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I hope this question hasn't been asked before.

I'm thinking of creating an MMO game, perhaps for Facebook. I've investigated the options of using Java or Flash/Flex. But I'm still not sure which to go with. Does anyone have any advice on which language to use?

Which language has more open source or free tools/libraries? Which one has better performance for a database transaction-heavy game?

A few notes: I'm intending it to be a 2D, isometric game with cartoony graphics. Nothing necessarily intense on the graphics front. I've heard of JMonkeyEngine, but that's 3D. The only other thing I've found that's good for 2D is LWJGL. One thing I don't like about Flash/Flex is that it can't create a direct connection to the database. Is that also true for a Java-based game?

Essentially, I would like to know how to approach the development of an MMO. What tools/libraries should I use? I'm hoping that there are open source/free options.

Thank you for your time.

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Java has no trouble making direct database connections (as per JDBC), and can also perform direct socket I/O (which is very useful for your custom game protocol). The last time I checked into this (many years ago), Flash didn't have direct socket I/O support and Macromedia told me that I'd have to use XML (does anyone know if Flash supports direct socket I/O nowadays?). –  Randolf Richardson Jul 14 '11 at 4:39
    
I would go with flash considering that I didn't develop anything using neither flash or java. I just have the idea that developing a 2D game is much more easier job using flash. and I guess for an MMO game you have to redesigned your game structure if you worry about heavy database transitions. otherwise there has to be some way to implement connections since there are many MMO flash games like club penguin –  Ali.S Jul 14 '11 at 5:09
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Flash does have binary sockets, see here –  mpnk121 Jul 14 '11 at 5:42
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I don't see why you'd need to make database connections from the client if you're making an MMO. –  CiscoIPPhone Jul 14 '11 at 7:55
    
@mpnk121: That's excellent (+1), thanks for the link. –  Randolf Richardson Jul 14 '11 at 8:40

1 Answer 1

up vote 4 down vote accepted

You'll have to write client- and a server-software for an MMO. Your client won't establish a direct database connection (which would be way too risky), but rather communicate with the server-software that handles all DB transactions.

You can program your backend in Java, Rails, Python, PHP or similar. For the client I suggest you use Flash. It is ubiquitous (except iOS devices, but Java won't run there either) and you'll find lots of libraries/tools for Flash. You can also develop Flash games using free software. See this question.

If your client is going to be rather simple, you could also look into a pure HTML/JavaScript client.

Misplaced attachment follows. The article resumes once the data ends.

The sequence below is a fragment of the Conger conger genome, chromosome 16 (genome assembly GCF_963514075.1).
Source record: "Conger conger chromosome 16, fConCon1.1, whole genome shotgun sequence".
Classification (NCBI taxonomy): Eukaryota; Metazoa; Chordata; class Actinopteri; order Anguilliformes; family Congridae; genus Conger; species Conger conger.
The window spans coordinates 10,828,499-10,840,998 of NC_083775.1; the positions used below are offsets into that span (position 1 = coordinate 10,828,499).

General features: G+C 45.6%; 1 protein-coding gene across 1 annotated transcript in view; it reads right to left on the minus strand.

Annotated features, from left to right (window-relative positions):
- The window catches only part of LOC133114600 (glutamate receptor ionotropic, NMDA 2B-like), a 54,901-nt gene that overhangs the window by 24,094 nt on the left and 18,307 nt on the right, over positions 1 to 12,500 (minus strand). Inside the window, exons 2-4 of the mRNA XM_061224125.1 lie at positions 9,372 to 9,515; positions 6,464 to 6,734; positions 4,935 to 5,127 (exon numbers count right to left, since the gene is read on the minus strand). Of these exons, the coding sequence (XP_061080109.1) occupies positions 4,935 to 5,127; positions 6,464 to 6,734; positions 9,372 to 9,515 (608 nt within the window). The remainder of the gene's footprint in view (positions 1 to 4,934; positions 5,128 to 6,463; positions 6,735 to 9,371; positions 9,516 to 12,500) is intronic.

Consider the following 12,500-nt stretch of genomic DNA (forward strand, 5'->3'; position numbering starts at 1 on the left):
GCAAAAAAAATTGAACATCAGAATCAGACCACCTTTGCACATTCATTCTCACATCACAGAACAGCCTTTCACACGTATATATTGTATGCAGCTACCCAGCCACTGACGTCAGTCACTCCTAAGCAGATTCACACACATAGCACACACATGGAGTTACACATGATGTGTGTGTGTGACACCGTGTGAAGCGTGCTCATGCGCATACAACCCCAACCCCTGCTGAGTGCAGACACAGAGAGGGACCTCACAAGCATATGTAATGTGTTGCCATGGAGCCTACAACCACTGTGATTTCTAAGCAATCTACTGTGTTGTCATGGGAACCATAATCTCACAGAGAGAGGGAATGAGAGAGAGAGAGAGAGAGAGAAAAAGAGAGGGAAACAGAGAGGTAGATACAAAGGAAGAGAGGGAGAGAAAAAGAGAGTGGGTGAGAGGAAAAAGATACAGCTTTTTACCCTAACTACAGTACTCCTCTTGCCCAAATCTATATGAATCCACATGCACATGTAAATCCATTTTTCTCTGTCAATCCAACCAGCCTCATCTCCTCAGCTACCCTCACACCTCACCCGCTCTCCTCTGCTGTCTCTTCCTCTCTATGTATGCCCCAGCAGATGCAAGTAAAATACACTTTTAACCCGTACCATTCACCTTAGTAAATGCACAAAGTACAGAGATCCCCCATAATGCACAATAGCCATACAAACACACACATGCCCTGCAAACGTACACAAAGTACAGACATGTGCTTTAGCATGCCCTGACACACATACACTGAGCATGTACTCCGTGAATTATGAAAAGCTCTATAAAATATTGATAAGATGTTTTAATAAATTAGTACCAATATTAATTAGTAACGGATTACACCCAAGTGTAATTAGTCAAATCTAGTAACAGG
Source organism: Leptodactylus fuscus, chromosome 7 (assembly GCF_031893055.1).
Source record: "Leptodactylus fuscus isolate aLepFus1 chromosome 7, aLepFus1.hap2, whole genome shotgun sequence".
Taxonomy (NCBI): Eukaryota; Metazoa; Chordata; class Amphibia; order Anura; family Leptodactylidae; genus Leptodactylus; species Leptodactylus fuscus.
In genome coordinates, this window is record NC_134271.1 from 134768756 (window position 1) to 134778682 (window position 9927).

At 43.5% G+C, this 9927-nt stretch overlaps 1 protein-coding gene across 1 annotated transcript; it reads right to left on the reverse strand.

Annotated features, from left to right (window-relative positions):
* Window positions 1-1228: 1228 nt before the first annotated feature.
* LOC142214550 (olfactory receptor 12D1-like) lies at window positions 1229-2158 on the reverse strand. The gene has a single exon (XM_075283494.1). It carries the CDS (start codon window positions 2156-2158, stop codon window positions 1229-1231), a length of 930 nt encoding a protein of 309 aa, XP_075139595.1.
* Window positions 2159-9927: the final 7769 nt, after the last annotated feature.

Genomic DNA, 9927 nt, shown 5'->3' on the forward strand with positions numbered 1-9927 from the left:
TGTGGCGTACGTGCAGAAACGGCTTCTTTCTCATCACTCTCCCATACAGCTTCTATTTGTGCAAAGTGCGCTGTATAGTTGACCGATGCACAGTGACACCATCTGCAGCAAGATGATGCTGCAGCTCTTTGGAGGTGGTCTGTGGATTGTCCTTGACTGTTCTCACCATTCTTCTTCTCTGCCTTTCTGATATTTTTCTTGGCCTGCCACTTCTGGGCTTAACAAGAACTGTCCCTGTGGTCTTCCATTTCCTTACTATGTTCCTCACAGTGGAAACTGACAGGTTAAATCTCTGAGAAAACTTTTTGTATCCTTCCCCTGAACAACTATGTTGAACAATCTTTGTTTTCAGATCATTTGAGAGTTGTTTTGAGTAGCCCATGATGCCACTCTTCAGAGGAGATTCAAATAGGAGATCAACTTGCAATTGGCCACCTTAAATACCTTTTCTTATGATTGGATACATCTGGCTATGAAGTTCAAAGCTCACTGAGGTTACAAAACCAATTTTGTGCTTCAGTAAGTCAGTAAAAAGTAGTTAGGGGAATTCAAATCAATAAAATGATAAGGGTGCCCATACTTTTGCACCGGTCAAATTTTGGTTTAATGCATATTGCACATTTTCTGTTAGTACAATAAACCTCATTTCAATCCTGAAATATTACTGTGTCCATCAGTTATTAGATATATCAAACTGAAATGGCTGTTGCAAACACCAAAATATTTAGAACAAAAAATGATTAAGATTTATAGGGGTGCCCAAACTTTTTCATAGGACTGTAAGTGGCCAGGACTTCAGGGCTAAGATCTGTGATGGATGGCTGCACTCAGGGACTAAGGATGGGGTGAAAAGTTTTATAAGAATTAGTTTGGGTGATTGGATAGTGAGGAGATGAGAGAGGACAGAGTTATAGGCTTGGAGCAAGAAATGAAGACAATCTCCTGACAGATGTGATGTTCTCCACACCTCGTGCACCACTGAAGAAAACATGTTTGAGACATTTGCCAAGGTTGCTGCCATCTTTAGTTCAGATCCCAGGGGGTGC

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Thanks for your answer. When you say the client won't establish a direct database connection, is that regardless of the programming language? Could you explain more about why it's risky and what I can do about it? Also, I realize Flash may be easier to use for designing, but I'm more familiar with coding. Is Flash still a good idea? Also, how big can a game get in terms of megabytes/gigabytes before it's no longer a good idea to use Flash? –  Jack Smartie Jul 14 '11 at 15:11
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@Jack Smartie: Because you should never trust the client. If your client can directly manipulate the DB, that means everybody can directly manipulate your DB... When I say Flash I don't mean "Flash Professional" (the software). If you're more familiar with coding, use FlashDevelop or Flash Builder software. Your Game client should be rather small (say, MegaBytes, not GigaBytes). But you can still stream lots of data (potentially GigaBytes).. that's where bandwidth concerns will arise though. –  bummzack Jul 14 '11 at 15:28
    
Thanks, I'll keep in mind that I need to have a middleman for database access between client and server. I guess I still have to figure out how big a game I want to have. I was interested in using Facebook to distribute the game, but I was also interested in basing my game on other MMO's like Eve Online and Goonzu, which have fairly large clients in terms of gigabytes. –  Jack Smartie Jul 14 '11 at 16:57
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The unstated backdrop to all this is that traditional MMO clients are very simple, they are nothing but playback shells with very little brains of their own. The servers, those are complex and can be architected in many different ways. –  Patrick Hughes Jul 14 '11 at 17:49
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@Randolf Richardson, I would up-vote your comment and the answer, but I'm too new on this section of stackexchange. But thanks for the link and information. I'll look into it. –  Jack Smartie Jul 15 '11 at 22:15

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